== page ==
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Volume 2 Supplement 1

ESICM LIVES 2014

0092. Ischemic pre/post-conditioning protects the microcirculation in experimental sepsis

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Introduction

Ischemic preconditioning induces complex physiological adaptations to improve the tolerance of cells and tissues to future ischemic episodes. This phenomenon has been most studied in myocardial cells but also occurs in other tissues.

Objectives

Ischemic preconditioning could be used to improve the microcirculatory response to sepsis related hypoperfusion.

Methods

Sixteen adult sheep (24-34 Kg) were anesthetized (midazolam, ketamine and morphine), mechanically ventilated and invasively monitored. Abdominal sepsis was induced by injecting autologous feces into the peritoneal cavity. Animals were randomly allocated to undergo remote ischemic preconditioning followed by intermittent post-conditioning (PRECON) or not (CONTROL). Controlled ischemic episodes of the lower extremities and pelvis were obtained by inflating an intravascular balloon in the aortic bifurcation. We performed 4 cycles of 2 min ischemia (4 min apart) 1 hour before sepsis induction and, thereafter, 1 inflation every 4 hours until death. Sublingual microcirculation was evaluated using side-stream dark field (SDF) video-microscopy capturing 5 videos of 12 sec at baseline and every 6 hours thereafter for later blinded analysis. We calculated the perfused vessel density (PVD), proportion of perfused vessels (PPV), mean flow index (MFI) and heterogeneity of PPV (PPV HI). Animals were followed until death or for a maximum of 30 hours. Data are presented as median values with inter-quartile ranges. Repeated measurement data were analyzed using a Generalized Estimating Equations approach in SPSS 19.0 (IBM,USA) with a p < 0.05 considered as significant.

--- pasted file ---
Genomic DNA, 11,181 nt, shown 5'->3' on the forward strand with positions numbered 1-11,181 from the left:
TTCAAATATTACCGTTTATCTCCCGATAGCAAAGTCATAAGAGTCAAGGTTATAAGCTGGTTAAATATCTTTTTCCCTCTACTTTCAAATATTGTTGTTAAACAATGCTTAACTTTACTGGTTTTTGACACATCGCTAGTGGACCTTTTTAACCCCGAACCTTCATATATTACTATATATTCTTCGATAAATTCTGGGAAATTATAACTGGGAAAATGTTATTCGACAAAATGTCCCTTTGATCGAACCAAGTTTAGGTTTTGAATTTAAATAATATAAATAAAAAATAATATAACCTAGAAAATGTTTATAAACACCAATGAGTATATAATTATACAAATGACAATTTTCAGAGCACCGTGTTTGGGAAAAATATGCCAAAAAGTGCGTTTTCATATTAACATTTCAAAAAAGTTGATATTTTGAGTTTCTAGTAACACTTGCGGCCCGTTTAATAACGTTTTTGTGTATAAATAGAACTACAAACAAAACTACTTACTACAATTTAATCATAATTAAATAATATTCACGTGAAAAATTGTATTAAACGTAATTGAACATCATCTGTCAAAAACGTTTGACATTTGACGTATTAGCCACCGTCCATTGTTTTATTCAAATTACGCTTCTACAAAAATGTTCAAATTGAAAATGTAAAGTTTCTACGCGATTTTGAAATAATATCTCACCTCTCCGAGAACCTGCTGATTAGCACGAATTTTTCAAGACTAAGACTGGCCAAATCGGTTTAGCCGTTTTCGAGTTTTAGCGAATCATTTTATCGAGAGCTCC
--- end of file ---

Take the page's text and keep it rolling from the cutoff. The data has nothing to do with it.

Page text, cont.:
Results

See table 1.

Table 1 Table 1

Conclusions

Repeated ischemic pre- and post-conditioning of the pelvis and lower extremities protected the microcirculation in this sheep model of severe abdominal sepsis.

Grant acknowledgment

Institutional funds only

Author information

Correspondence to D Orbegozo Cortes.

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Keywords

  • Morphine
  • Ischemic Precondition
  • Abdominal Sepsis
  • Ischemic Episode
  • Repeat Measurement Data